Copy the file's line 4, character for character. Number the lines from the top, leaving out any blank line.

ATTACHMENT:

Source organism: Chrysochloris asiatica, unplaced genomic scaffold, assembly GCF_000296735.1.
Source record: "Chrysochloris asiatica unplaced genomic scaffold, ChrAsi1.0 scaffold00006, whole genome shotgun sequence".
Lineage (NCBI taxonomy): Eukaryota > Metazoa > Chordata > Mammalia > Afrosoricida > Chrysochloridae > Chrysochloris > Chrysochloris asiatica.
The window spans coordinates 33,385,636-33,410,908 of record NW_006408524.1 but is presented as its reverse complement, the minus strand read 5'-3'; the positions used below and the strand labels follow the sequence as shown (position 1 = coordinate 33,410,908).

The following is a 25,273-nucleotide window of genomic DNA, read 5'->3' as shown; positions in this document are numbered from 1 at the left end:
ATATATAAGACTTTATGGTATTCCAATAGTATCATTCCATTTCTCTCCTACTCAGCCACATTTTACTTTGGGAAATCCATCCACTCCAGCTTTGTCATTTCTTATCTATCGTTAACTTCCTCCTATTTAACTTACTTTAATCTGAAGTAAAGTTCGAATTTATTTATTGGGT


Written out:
The window spans coordinates 33,385,636-33,410,908 of record NW_006408524.1 but is presented as its reverse complement, the minus strand read 5'-3'; the positions used below and the strand labels follow the sequence as shown (position 1 = coordinate 33,410,908).